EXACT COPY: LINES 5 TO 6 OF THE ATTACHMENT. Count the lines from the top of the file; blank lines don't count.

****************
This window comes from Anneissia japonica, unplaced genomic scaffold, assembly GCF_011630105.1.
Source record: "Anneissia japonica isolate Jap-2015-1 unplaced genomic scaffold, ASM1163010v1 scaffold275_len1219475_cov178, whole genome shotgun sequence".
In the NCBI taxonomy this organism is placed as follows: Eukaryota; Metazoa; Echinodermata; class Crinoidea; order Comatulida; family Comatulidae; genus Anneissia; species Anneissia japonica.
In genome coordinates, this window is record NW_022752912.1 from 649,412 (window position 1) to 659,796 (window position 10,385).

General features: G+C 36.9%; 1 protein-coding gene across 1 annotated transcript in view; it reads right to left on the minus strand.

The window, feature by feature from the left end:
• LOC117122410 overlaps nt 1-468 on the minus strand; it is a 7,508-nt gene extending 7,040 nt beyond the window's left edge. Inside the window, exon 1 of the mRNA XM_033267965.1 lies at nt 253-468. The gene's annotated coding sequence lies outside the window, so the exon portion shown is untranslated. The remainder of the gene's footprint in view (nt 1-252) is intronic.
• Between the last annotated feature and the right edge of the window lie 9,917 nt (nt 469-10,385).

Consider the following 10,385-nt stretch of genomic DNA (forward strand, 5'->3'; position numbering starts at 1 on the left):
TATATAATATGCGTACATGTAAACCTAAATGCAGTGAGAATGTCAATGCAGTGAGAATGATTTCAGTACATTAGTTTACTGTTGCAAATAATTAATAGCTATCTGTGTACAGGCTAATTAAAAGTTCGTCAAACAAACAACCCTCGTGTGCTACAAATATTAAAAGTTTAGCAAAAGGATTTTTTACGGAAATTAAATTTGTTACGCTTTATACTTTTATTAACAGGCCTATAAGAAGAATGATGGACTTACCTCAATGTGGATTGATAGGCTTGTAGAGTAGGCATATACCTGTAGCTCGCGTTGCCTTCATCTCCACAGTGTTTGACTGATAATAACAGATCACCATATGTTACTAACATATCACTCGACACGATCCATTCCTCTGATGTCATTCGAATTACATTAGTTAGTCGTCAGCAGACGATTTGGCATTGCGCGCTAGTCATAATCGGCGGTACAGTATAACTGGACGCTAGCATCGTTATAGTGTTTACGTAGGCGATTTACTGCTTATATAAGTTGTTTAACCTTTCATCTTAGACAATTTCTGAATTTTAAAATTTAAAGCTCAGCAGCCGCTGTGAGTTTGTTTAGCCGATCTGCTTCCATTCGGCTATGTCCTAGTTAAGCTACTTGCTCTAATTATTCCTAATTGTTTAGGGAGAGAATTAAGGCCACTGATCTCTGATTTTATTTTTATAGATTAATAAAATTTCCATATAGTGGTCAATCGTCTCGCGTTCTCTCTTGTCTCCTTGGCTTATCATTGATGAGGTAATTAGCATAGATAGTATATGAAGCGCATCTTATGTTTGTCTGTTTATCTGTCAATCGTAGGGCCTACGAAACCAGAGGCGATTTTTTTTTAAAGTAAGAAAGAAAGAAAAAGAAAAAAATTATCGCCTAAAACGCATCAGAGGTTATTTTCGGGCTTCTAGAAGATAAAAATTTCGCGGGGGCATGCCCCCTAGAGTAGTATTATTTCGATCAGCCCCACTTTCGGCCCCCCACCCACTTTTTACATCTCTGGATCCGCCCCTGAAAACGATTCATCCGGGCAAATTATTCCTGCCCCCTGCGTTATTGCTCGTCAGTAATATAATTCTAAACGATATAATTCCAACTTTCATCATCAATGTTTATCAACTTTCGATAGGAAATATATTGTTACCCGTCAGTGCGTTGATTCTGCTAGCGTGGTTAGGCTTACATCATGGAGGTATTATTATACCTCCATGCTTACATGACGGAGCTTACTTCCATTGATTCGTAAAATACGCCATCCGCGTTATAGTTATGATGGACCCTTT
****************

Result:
General features: G+C 36.9%; 1 protein-coding gene across 1 annotated transcript in view; it reads right to left on the minus strand.

The window, feature by feature from the left end: